Central American governments were already struggling with the legacy of poverty, inequality, civil warfare and dictatorships when drug runners, with their corrupting cash, came roaring through the region in the late 2000s, seeking to avoid a robust U.S.-led interdiction program in the Caribbean.

In response, the U.S. military's Southern Command, or Southcom, stepped up the policing of trafficking routes. In the first 10 months of this year, Southcom says the program disrupted the flow of 120 tons of cocaine and 25,250 pounds of marijuana.

In recent years, the U.S. has also showered Central American governments with hardware to help stem the flow of drugs: aircraft, boats, X-ray cargo scanners, ballistic vests and wiretapping centers. Villa Nueva's video surveillance system is one of several projects meant to help fight the explosion in violent crime that has destabilized local governments and prompted some residents to head north toward the U.S., often illegally, in search of peace.

But the crime-fighting initiative goes far beyond surveillance cameras. The U.S. is also investing in civic projects under the theory that the drug war here cannot be won without more skilled and trustworthy police and prosecutors, along with an engaged citizenry that has reason to hope.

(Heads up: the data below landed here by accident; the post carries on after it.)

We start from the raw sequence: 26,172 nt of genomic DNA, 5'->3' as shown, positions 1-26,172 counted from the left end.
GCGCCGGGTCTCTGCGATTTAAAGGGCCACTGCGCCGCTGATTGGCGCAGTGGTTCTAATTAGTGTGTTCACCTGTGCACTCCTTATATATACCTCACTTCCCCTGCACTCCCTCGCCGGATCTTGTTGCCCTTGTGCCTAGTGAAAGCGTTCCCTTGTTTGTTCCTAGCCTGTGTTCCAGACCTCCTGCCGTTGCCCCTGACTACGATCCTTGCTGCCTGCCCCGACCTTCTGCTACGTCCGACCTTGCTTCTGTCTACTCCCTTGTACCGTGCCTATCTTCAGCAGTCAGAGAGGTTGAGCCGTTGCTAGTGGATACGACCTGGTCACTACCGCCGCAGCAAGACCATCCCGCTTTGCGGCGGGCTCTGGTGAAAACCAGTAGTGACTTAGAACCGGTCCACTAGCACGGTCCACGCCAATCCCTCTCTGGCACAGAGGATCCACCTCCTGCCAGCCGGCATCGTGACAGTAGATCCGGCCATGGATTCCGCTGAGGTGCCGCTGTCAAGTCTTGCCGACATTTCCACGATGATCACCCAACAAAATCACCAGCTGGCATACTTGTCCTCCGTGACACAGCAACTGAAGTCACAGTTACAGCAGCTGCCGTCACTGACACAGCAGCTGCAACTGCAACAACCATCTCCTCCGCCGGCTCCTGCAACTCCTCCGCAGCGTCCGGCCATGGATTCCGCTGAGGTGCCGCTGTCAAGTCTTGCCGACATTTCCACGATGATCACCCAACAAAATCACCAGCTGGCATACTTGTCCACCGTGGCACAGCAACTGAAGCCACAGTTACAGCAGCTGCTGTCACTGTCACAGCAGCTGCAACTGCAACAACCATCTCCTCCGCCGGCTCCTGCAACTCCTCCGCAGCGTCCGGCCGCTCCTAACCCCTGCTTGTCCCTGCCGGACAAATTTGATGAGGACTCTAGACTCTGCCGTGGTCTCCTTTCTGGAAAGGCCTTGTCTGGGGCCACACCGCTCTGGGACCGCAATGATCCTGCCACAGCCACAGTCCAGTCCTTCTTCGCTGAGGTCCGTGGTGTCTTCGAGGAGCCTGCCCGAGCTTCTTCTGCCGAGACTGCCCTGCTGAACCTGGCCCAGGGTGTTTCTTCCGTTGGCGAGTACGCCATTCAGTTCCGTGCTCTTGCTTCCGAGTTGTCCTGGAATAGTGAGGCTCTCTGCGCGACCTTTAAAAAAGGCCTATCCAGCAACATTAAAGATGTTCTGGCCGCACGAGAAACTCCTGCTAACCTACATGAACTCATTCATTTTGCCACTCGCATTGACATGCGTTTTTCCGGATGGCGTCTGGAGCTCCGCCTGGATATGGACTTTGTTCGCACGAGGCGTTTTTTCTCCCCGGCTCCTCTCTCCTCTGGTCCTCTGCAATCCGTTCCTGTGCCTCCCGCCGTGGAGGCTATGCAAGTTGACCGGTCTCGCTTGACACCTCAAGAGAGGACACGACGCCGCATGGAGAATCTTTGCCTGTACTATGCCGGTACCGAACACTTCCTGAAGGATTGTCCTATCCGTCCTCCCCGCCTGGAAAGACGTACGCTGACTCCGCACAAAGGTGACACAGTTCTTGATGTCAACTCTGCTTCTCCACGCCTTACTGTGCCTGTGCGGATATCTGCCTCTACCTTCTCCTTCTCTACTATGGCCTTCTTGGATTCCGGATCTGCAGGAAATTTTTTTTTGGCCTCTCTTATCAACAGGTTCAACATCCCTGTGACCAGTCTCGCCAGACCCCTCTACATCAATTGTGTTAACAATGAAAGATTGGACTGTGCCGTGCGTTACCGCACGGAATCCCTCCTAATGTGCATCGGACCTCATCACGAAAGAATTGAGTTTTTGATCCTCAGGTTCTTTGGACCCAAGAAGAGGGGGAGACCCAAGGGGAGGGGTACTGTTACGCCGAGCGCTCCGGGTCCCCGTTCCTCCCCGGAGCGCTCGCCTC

On a recent visit to the neighborhood of Bucaro — a dusty, concrete warren of poverty beset with drug and gang problems — officials detailed plans for a partially American-funded public school campus, basketball court and commercial plaza. At a community center across town, U.S. "security initiative" tax dollars provide poor children with alternatives to crime such as break-dancing performances and clown and juggling programs.

Here, as in Mexico, security funds are also being used to impart both basic and advanced skills to police. Specialized "vetted" law enforcement units, subjected to background checks and polygraph tests, work with American immigration and policing agencies.

But the United States' list of potential security partners is not encouraging.

In El Salvador, politicians and police are believed to be tied to the criminal groups with roots in the military and paramilitary forces that sprang up during the country's civil war.

Guatemala's military, which is increasingly being called upon to keep the peace here, had a notorious human rights record during its own civil war, and nonmilitary security forces are also a cause for concern: In March, Guatemala's former national police chief Marlene Blanco was arrested on suspicion of contributing to the extrajudicial slaying of gang members.

In Honduras, meanwhile, senior government officials participated in or supported the 2009 coup that overthrew a democratically elected president. Security forces are notoriously corrupt; the judiciary, largely incapable of administering justice. Some members of Congress are said to be working with cartels.

The Honduran police chief, Juan Carlos "El Tigre" Bonilla, has been connected to death squads that allegedly went after gang members and kidnappers in a "social cleansing" campaign, according to investigators from the U.S. Congress, which in August restricted aid to the Honduran police.

Click here for the rest of the article in the LA TIMES